Whether you’re deciding which candidate to hire, which supplier to use, which strategy to pursue, or which idea to develop – the ability to make a good decision is vital.
But how do you decide whether the decision you’re making is the right one?
At OTB, we’ve long realised the power of innovation marketing when it comes to decision making, and that’s why we incorporate all marketing activity within the innovation process. This includes tasks like research into changing customer needs, product testing with customers and assessing how new marketed products are received. The primary focus should be on the customer and market orientation, with all products, services and processes aligning to the needs of customers or users. This all plays a pivotal role in increasing the success of any implemented innovation and helps to prevent blindspots from occurring.
Innovation and marketing go hand in hand
You cannot have marketing without innovation, or innovation without marketing. It really is that simple. If you consider that the goal of innovation is to produce greater market success, it becomes immediately obvious that innovation marketing is an integral part of the innovation process.
From identifying new trends to researching customer needs that your new product could potentially fulfil, it’s clear that the relationship between marketing and innovation is fluid and interdependent. By recognising that one doesn’t work without the other, you can unearth new opportunities within your market and expand your reach, which ultimately leads to increased sales for your business.
Can you trust the decisions you’re making?
In short, yes… as long as you remember two major factors that contribute to blindspots in our decision making and thinking.
We all have unconscious biases
Unconscious biases, a.k.a implicit biases, are the underlying attitudes or prejudices that people unconsciously attribute to another person or group of people, place, thing or idea that affects how they understand or engage with these things. And we’re all guilty of our decisions being impacted by this. It explains the way that humans naturally gravitate towards people who share common interests – be it educational background, ethnicity, class or dress sense.
Put your unconscious biases under the microscope here.
Selective attention affects us all
Selective attention is the process of focusing on a particular object in the environment for a certain period of time. Attention is a limited resource, so selective attention allows us to tune out unimportant details and focus on what matters. Think back to that conversation you weren’t engaged in at all until you heard your name mentioned and then you were engrossed – that’s selective attention in action.
How selective is your attention? Play to find out.
Unconscious biases and selective attention are things that affect us all and our ability to make the right decision. But by better understanding them and how they blinker decision making, we can help eradicate the blindspots that they previously allowed to flourish and arrive at the correct decision.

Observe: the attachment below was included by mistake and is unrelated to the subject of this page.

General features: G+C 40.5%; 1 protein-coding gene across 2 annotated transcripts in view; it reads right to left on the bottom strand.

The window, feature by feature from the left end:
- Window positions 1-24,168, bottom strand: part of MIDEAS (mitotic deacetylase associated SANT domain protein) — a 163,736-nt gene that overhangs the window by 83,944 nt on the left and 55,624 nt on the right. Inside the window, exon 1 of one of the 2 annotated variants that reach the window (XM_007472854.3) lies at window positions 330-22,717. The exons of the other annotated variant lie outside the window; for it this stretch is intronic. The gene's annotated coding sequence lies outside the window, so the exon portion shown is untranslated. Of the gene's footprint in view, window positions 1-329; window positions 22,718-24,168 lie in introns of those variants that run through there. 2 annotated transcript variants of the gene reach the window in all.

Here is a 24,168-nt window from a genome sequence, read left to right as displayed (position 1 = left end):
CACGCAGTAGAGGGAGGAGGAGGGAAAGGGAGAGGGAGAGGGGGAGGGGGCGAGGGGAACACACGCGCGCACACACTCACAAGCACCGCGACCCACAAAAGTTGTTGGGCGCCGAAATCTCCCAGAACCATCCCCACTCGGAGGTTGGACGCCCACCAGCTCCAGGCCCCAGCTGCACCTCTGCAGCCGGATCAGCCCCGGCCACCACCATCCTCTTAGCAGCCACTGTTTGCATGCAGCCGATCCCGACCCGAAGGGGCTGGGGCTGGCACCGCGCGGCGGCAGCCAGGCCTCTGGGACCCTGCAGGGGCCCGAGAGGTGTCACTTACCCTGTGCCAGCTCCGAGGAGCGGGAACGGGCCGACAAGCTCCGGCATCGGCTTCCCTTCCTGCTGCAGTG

Avoiding problems associated with blindspots
In our experience, the companies that produce the best results and innovate most successfully are those with a diverse workforce; their team members don’t all think or problem solve alike, process information or see the world in the same way. Crucially, they have different perspectives, which prevents the company as a whole ignoring ongoing problems or unconventional but ideal solutions. It cannot be overstated how important it is to surround your team with diverse thinkers. If each member of your team thinks differently and sees the problem differently, you’ll be less susceptible to blindspots.
Perspective also informs how we lead. In the past, innovative leaders were those that charged head-on into the abyss, with no care for who was following them or what was awaiting them. Today’s leaders are more inclusive and actively seek out those that disagree with them. Why? Because this may expose a flaw in their own thinking that they hadn’t considered. Also, an idea built in collaboration will always beat an idea developed in isolation.
Our thinking is shaped by our culture, upbringing and personal experiences. Companies that bring people together from different walks of life — think the detailed orientated account manager working closely with the creative idealist —will find the most success in creating, innovating and ultimately implementing.
Identify the different thinkers in your team and discover what makes them tick with our personality profile quiz.
Typical decision making process
Step 1: Realise that you need to make a decision.
Step 2: Gather relevant information.
Step 3: Identify a list of possible solutions.
Step 4: Assess the strength of the evidence.
Step 5: Choose a solution.
Step 6: Take action and implement solution.
Step 7: Review your decision and its consequences.
Of the seven step decision making process shown above, how many steps do you think will be influenced by your blindspots? The answer is all of them.
Simply put, inviting a variety of perspectives to contribute in your decision making process means it becomes about the here and now rather than what has happened in the past. Innovation marketing ensures that avenues worthy of further exploration aren’t neglected or dismissed, which unlocks your organisation’s potential to maximise performance.